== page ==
However, I will conclude with my brother's salutations and my wish that your daughter's health will improve. Perhaps you should go to Ramsgate.

Yours

Lady Susan Aubrey

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To: Lady Susan Aubrey, Mount Street, Mayfair, London

8th August 1811

Dear Susan

I am grateful to you for your letter but there is a disgraceful lack of detail in your description of the wedding and the bride. It is of no importance however, as I intend to invite them to Rosings in April. From what I can gather the wedding was rather shabby; no lace!, no satin!. When my aunt marries she will have lace in excess and much nobler bridesmaids. I attribute the attentiveness of Miss Bingley to her low origins. The Bingley fortune was acquired in trade, I accept my nephew's friendship with Bingley as he has an easy manner and his low origins must be a great comfort to Darcy's sense of superiority. But that my nephew George should have HER at the wedding is beyond reason, I find it especially indelicate considering Darcy was also at the wedding and that baggage flatters herself the next mistress of Pemberley.

As to the behaviour of my niece Georgiana, there can be no excuse. Since her father's death she has had the most attentive of brothers and cousins as her guardians, and yet she is sullen. I believe that Georgiana has been spoilt to such a degree that she is insensible of propriety and duty. She never visits me, she never writes and when she meets me in London she makes no effort at conversation. It grieves me to think how well Anne would have played the piano and how illuminating she would have been if she had but Georgiana's health! However, I have heard that fortune hunters abound in Ramsgate and it would not surprise me that during her visit there Georgiana's affections had been trifled with. Fortunately, Georgiana is safe from such threats as her companion. Mrs. Young is with her always.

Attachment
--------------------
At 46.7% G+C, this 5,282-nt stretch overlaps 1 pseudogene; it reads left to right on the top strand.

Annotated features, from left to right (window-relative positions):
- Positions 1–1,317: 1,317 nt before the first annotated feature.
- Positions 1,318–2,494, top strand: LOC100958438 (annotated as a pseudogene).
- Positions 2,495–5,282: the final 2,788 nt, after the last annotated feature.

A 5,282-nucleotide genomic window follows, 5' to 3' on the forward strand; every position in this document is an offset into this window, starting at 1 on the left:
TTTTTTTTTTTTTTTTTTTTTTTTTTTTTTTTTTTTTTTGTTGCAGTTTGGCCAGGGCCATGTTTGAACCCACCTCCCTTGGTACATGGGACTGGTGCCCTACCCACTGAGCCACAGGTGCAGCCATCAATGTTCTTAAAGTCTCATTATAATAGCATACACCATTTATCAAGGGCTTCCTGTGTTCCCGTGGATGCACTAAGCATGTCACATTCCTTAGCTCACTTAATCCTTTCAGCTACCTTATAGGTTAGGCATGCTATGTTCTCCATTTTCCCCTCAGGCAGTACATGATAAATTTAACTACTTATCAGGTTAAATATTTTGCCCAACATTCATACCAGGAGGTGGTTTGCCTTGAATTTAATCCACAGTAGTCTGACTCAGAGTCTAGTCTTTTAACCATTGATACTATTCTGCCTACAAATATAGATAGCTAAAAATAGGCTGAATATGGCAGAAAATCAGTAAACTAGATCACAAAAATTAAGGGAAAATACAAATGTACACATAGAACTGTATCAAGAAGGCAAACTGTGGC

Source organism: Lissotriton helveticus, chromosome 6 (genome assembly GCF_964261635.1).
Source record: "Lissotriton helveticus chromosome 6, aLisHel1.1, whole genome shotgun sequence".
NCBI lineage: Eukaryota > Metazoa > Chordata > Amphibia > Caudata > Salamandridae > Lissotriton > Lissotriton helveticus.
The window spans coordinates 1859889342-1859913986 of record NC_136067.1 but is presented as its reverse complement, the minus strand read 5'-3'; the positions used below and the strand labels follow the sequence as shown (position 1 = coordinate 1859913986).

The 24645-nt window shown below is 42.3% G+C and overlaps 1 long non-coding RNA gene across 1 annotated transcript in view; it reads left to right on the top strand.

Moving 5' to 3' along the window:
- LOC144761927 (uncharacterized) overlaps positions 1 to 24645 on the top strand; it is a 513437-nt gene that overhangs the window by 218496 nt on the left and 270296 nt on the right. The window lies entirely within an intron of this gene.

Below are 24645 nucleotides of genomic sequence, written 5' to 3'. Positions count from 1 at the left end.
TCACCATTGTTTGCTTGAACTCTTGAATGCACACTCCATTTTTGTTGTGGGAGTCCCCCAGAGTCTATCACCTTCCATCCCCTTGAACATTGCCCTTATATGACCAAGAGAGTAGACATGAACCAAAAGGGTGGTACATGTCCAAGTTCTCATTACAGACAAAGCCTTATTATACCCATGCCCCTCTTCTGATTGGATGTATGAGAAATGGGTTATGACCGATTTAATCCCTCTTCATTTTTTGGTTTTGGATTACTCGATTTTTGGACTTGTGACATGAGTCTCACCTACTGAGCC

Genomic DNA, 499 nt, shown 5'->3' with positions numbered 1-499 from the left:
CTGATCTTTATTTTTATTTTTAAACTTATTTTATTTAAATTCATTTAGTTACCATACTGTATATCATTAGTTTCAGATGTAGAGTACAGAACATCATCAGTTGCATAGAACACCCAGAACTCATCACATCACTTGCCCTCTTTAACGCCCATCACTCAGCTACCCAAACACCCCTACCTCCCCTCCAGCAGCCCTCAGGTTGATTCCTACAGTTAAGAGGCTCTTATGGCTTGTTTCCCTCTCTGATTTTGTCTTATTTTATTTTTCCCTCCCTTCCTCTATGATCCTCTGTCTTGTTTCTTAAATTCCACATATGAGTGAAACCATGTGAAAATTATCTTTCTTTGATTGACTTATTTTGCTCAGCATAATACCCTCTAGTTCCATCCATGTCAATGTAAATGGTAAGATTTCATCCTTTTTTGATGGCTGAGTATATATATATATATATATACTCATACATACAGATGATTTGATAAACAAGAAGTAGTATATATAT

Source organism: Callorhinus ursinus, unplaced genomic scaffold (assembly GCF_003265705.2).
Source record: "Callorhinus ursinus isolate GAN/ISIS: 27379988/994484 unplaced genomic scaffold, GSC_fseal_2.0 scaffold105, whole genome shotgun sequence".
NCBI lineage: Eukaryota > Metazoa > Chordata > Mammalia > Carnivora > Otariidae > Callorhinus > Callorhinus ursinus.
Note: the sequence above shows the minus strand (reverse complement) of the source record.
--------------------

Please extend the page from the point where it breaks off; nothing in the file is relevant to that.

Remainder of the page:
I am quite content with your information on your niece's prospects and of course their place in society is assured, I do not need telling that! I am thankful for the presence of the Duke at the wedding as it leads a dignity to their marriage. It is these small attentions to detail on my part that have excited the admiration of the county, and my clergyman, Mr. Collins, to remark "That loss of dignity in a peer's daughter is irretrievable". You must own that I am always conscious of my dignity!

Yours

Lady Catherine De Burgh

 

2003 Copyright held by the author.